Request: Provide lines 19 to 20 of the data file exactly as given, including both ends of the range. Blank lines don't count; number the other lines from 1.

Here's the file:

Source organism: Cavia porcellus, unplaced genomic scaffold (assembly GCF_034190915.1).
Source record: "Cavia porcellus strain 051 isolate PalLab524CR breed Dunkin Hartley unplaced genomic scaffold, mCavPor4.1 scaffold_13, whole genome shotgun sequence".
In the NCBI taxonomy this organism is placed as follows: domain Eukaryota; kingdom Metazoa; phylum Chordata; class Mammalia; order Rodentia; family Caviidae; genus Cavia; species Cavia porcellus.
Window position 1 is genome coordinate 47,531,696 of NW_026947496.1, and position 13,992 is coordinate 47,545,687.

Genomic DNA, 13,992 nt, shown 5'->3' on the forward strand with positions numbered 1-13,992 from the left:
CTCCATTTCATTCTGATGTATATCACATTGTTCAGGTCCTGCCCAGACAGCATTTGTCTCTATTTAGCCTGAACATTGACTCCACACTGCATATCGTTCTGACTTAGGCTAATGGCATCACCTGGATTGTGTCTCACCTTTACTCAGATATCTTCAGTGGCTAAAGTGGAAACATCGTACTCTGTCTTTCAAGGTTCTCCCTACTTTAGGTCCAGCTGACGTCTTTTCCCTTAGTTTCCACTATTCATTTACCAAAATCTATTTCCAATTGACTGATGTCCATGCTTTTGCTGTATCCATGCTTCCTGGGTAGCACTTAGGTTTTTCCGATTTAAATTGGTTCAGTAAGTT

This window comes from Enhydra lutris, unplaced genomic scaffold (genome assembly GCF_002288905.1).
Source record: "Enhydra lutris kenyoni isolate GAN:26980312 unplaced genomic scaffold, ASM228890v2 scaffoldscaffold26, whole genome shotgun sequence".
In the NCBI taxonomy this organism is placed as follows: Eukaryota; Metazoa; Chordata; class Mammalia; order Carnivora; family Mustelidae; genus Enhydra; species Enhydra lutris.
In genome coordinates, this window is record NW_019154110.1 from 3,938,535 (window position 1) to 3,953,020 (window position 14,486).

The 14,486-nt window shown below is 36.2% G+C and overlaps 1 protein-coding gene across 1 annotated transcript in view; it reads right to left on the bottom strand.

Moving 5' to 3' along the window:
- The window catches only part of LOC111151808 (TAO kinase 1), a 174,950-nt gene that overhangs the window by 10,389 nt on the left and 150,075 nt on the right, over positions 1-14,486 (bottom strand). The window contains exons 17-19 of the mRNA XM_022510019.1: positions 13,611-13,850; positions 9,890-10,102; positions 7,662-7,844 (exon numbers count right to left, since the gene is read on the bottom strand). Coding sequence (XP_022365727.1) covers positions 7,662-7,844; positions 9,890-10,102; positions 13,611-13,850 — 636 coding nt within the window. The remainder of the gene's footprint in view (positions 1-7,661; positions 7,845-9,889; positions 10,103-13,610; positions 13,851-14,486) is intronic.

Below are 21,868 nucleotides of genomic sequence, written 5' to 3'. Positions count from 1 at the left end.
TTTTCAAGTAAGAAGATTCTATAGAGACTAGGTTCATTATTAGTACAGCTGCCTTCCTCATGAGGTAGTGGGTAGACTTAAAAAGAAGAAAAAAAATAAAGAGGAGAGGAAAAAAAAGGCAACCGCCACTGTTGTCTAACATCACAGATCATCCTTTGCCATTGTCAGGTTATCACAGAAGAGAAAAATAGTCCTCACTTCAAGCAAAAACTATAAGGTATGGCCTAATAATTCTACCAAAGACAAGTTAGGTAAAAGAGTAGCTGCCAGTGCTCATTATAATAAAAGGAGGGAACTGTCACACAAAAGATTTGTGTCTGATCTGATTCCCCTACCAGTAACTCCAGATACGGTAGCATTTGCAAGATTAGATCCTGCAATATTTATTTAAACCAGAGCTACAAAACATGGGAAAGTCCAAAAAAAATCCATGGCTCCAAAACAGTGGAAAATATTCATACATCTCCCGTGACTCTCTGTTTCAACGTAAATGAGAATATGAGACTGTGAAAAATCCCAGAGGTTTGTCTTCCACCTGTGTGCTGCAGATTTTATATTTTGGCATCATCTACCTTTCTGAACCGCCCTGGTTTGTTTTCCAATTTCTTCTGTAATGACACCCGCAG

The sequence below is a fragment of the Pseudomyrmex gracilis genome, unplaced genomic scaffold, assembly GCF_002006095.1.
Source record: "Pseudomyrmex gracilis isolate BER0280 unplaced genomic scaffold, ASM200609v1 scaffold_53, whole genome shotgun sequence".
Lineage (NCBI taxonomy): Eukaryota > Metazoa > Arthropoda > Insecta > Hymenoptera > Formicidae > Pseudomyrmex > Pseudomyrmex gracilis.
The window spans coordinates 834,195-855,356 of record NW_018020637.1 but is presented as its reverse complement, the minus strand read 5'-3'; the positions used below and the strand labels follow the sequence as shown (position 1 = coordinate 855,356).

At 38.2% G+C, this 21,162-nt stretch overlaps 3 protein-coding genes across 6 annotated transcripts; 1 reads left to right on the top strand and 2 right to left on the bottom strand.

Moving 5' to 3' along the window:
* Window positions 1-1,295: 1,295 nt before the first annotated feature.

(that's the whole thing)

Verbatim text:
The window spans coordinates 834,195-855,356 of record NW_018020637.1 but is presented as its reverse complement, the minus strand read 5'-3'; the positions used below and the strand labels follow the sequence as shown (position 1 = coordinate 855,356).

At 38.2% G+C, this 21,162-nt stretch overlaps 3 protein-coding genes across 6 annotated transcripts; 1 reads left to right on the top strand and 2 right to left on the bottom strand.